I believe the guy who did Sebastian in "The Little Mermaid" played Mufasa (funny, he didn't sound Jamaican to me, lol). Most of it was the same, but lots of things varied, including one scene where Timon goes over a waterfall that was not in the movie.
Until I saw "Mamma Mia" with my dad and sister, it was my favorite Broadway experience.
It also comes at the cusp of a pivotal point in my life.
1) it was 9 days before I had surgery on my back and later started writing
2) I saw it with my immediate family, aunt and uncle before he died of cancer a month and a couple days later
...with my surgery, I felt like I left childhood behind and started to blossom into the person I am now. But make no mistake, I still have a lot of "evolving" to do.

In the Kingdom Hearts series (since I'd already brought this up with "Nightmare Before Christmas, "Aladdin" and "Mulan"), Simba appeared as a summon gem in the first game.

In the 2nd game, PrideLands was one of the worlds. When visiting, Sora transforms into a lion cub, Donald into a bird with flight ability and Goofy into a turtle (still don't get what is with Goofy and taking on the shape of turtles).

The storyline takes over from the middle of the movie, the Pridelands are in dire shape and Sora and the others find Simba with Timon and Pumbaa to convince him to come back.
Then when you visit all the worlds in the 2nd half of the game, the story gets a little muddled. Simba is haunted by the ghost of Scar and doubting he'll be as good as king as his father was. Almost like they didn't try to make a compelling storyline to continue the plot.

As for sequels...

I'll get the lesser out of the way.
"Lion King 1 1/2" where we find out Timon's backstory, how he met Pumbaa and how the two of them, supposedly, were present in events that happened in the original movie, though behind the scenes.
I really hated this movie because to me, it stampeded on the memory of the original. Timon and Pumbaa are great, but they're not THIS great where the events of the original couldn't have happened without their "interference." Ridiculous...

"Lion King II: Simba's Pride"... I was about as obsessed with as "Land Before Time IV"...

I believe it came on VHS in summer 1999. So sought after that Blockbuster was fresh out the day it came out (much to my annoyance).
Admittedly, the songs aren't as good or as memorable as in the original, but I do have the soundtrack. Haven't listened to it in YEARS... but loved it.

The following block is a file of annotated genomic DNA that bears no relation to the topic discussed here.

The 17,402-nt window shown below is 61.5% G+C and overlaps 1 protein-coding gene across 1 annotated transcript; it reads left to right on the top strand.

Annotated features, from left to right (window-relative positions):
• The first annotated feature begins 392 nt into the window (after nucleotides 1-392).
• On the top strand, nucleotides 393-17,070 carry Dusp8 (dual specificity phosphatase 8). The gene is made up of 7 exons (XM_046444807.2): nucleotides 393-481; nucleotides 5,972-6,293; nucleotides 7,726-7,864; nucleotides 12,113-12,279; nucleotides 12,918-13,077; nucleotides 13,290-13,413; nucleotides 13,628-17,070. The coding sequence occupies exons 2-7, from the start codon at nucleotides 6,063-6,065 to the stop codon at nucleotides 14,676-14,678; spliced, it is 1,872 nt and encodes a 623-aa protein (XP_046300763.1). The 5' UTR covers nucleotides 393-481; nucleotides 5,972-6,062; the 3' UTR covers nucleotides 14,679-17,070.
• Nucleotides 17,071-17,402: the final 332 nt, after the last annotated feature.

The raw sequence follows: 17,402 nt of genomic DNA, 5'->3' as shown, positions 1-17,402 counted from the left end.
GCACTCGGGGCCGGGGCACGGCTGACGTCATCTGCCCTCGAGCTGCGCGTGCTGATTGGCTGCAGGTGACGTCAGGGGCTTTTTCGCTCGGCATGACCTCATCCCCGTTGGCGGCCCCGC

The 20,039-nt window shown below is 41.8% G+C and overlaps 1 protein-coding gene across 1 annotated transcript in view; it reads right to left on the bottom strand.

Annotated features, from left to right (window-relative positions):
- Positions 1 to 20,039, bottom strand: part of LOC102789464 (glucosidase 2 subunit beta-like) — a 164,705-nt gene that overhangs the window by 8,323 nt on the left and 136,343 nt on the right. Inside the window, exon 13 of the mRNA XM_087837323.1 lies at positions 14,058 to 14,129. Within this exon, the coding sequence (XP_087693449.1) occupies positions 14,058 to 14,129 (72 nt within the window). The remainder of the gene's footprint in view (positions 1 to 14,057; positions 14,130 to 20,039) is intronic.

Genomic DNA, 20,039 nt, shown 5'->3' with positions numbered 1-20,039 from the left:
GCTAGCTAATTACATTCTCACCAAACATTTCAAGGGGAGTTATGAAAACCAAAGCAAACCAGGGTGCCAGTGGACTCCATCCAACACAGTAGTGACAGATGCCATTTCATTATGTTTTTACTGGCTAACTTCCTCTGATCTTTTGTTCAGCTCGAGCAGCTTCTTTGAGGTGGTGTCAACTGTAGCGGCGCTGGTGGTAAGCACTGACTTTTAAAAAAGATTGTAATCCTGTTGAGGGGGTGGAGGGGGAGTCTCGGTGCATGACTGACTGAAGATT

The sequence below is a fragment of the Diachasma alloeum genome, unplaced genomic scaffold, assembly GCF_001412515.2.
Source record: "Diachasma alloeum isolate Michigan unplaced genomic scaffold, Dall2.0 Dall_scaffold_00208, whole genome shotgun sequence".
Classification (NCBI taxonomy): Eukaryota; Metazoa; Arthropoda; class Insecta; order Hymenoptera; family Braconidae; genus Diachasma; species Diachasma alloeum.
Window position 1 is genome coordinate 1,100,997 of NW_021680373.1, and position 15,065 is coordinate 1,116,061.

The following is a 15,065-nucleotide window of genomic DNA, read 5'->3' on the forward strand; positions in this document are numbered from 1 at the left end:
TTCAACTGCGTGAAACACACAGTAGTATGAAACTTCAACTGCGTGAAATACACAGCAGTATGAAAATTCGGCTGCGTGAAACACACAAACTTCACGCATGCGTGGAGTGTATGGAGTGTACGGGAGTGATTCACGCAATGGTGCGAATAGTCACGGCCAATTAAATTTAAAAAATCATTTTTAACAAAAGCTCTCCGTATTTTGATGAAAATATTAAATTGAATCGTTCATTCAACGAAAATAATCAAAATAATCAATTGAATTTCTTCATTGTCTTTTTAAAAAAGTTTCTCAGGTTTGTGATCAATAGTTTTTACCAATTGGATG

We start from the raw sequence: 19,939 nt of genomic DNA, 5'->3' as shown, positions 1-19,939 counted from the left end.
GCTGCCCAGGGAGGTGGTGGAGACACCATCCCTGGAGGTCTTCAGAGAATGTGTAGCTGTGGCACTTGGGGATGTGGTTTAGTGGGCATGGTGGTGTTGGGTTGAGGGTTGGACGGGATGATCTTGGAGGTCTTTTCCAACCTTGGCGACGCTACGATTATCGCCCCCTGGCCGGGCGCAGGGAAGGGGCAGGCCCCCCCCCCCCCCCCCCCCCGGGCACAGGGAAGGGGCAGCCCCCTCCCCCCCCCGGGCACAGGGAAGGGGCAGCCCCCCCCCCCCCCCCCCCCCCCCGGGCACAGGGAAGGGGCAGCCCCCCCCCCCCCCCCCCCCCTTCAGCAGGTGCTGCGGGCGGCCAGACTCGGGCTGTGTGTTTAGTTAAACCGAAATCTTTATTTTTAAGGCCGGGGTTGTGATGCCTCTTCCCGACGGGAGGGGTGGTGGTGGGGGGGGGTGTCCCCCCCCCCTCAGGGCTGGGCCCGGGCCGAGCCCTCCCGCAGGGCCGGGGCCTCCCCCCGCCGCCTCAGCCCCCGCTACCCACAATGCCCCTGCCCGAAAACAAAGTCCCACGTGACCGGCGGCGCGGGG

Yeah, I enjoyed it so much I committed to memory that Neve Campbell (I'd meant to but never saw "Party of Five" to see her) did the voice of Kiara, Simba's daughter and Liz Callaway did her singing voice.

Forgot along the way that Jason Marsdan, whose voice I came to LOVE later in my countdown did young Kovu, and his father was played the late Suzanne Pleshette (who also starred in that movie with him).

Also created a fanfiction based around her going to school with some other lions, getting bullied by a cub later banished from the pride and the narrator was my version of Kovu, the lion she falls in love with. The names were changed, but it was still a true to form fanfiction (before I even started on the endeavor in late 1999 while recovering from my surgery)... now that was something I wished I had kept with me (had long since thrown out my print-outs).

But what I still have are my plushies. I have a young Simba, a lion from Barnum & Bailey circus, a Kiara I got at Blockbuster (that I slept with throughout 1999-2000) and a Kovu I got while we were vacationing at New Orleans. That was also where I picked up the soundtrack (and my dad found a copy of Xanadu's... there's a story there for sure that I'll get into at a later date).

Yeah, I just loved that movie, perhaps more than the original at times. The songs and score didn't stand out, but I fell in love with Kovu and Kiara, the idea of them together. Simba was a decent character, but I thought at times he was a little too overprotective... heck, there was one line of dialogue that still unsettles me.

After Kovu is banished from the Pridelands for betrayal, Simba first says to Kiara that she won't go anywhere with an escort and later says she'll stay on Pride Rock where he can keep an eye on her... well, which is it?
Either way, she does manage to run away so all of this is null and void.

That movie's definitely worth watching again. I came to learn it by heart so I hadn't watched it for YEARS.

Coming Soon

It amazes me how so many of these movies connect to one another without my meaning to connect the dots.

Rumor has it that the next movie on my countdown was one of my late uncle's favorites. He was a cop . I rented it from Blockbuster and fell in love with it... and its sequel...
another great 80's movie with some great funny actors, whether they meant to be or not.